Essex Whale Attack by Thomas Nickerson

Thomas Nickerson wrote a narrative about the whale attack on the Essex. He included drawings in his work. This image depicts one of those original drawings.

Nickerson called his story The Loss of the Ship “Essex” Sunk by a Whale and the Ordeal of the Crew in Open Boats. He wrote it around 1876, when he sent it to Julius Warren "Leon" Lewis (a writer who sometimes stayed at Nickerson's boarding house in Nantucket).

It was Lewis, a summertime visitor to Nantucket, who suggested that Nickerson should write his story about the whale attack and the awful ordeal the Essex crew endured thereafter. He was living in Penn Yan—in upstate New York—when he received Nickerson's manuscript.

Instead of publishing the work, however, Lewis—who had lots of debts and creditors—sailed to England with the 14-year-old niece of his deceased wife. Among the things, which Lewis left behind, was Nickerson's manuscript.

When Thomas Nickerson died, in 1883, his story had not been published. With his death, went his story. For nearly a century, his work was lost.

It was never really lost, though. Darius Ogden, one of Leon Lewis' friends, took possession of some of his items before they were sold to pay-off Leon's creditors. One of the items which Ogden removed was Nickerson's manuscript.

Over the years, as Ogden's home—on the corner of Clinton and Hamilton Streets in Penn Yan—was passed-down from one generation to another, someone put Nickerson's manuscript in the attic. It remained there, until 1960, when an Ogden family member—Ann W. Finch—rediscovered it.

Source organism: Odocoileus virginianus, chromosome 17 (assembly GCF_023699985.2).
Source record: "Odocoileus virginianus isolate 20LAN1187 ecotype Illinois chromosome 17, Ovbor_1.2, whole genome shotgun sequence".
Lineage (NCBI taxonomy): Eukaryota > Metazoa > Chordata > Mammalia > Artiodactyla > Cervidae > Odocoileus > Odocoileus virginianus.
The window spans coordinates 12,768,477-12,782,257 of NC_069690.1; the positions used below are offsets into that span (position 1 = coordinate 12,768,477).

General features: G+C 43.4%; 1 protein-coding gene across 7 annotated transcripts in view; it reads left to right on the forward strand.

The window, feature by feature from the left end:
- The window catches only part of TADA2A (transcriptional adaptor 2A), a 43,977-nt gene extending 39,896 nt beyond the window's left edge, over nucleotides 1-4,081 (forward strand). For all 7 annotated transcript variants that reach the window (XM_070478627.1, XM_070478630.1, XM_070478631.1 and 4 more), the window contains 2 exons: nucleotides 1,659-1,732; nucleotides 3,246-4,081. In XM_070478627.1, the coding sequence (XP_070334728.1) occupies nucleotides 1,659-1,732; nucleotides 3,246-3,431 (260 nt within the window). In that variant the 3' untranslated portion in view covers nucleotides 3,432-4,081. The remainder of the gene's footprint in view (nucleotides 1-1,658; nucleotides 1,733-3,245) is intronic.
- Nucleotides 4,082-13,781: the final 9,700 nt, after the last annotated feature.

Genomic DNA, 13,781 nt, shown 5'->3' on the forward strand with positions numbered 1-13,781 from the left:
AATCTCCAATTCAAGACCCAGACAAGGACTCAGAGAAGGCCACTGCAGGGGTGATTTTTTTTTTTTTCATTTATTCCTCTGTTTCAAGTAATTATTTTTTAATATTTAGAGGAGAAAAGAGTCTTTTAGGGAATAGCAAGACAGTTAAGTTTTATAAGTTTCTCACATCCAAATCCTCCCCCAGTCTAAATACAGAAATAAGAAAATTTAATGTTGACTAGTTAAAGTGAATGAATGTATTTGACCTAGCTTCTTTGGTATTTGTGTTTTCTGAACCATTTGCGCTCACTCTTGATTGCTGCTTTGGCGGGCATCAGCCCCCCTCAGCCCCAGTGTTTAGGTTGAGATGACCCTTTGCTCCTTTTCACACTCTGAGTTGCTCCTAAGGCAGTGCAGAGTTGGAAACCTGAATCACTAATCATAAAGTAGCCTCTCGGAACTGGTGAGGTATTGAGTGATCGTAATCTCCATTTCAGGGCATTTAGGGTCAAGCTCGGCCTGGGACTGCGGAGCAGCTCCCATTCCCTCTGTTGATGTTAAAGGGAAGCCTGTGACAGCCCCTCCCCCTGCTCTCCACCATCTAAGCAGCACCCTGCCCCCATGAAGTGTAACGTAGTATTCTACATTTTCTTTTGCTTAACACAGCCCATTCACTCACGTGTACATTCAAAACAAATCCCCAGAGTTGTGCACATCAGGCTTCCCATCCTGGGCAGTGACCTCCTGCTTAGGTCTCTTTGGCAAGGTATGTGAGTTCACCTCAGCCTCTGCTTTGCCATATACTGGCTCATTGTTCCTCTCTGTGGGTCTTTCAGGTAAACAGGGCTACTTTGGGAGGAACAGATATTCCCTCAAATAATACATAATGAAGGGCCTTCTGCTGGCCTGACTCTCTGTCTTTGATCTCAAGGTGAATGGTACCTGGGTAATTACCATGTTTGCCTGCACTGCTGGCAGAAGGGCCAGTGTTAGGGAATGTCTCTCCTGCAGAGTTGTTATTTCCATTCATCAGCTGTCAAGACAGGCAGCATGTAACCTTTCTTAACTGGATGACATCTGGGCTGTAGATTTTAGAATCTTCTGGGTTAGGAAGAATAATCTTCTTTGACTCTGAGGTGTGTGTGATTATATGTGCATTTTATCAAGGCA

Not realizing the manuscript told a real story, Finch kept the document in her study (at her home in Hamden, Connecticut). Visiting Nantucket, in 1980, she realized that Nickerson's story was not made-up after all.

She decided to have an expert authenticate the work, so she gave it to Edouard Stackpole (a Nantucket whaling authority). He concluded that the manuscript was absolutely authentic. Finch thereafter donated the manuscript to the Nantucket Historical Association.

In 1984, Thomas Nickerson's version of the whale attack was published for the first time. The Historical Association, using Nickerson's original title, published an abridged version of his 105-page work.

Not only is it valuable in its own right, Nickerson's story fills-in details which Owen Chase left out of his narrative. Taken together, the two manuscripts tell us what happened during (and after) the whale attack.

In this image, we see Nickerson's drawing of the whale "at the moment of attack." Nickerson was at the helm of the Essex at the time.

Click on the image for a better view.

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Author: Carole D. Bos, J.D. 5197stories and lessons created

Original Release: Dec 23, 2015

Updated Last Revision: Nov 22, 2019

Media Credits

Nantucket Historical Association; a page from Thomas Nickerson's narrative which he entitled The Loss of the Ship “Essex” Sunk by a Whale and the Ordeal of the Crew in Open Boats.


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"Essex Whale Attack by Thomas Nickerson" AwesomeStories.com. Dec 23, 2015. Jun 01, 2020.
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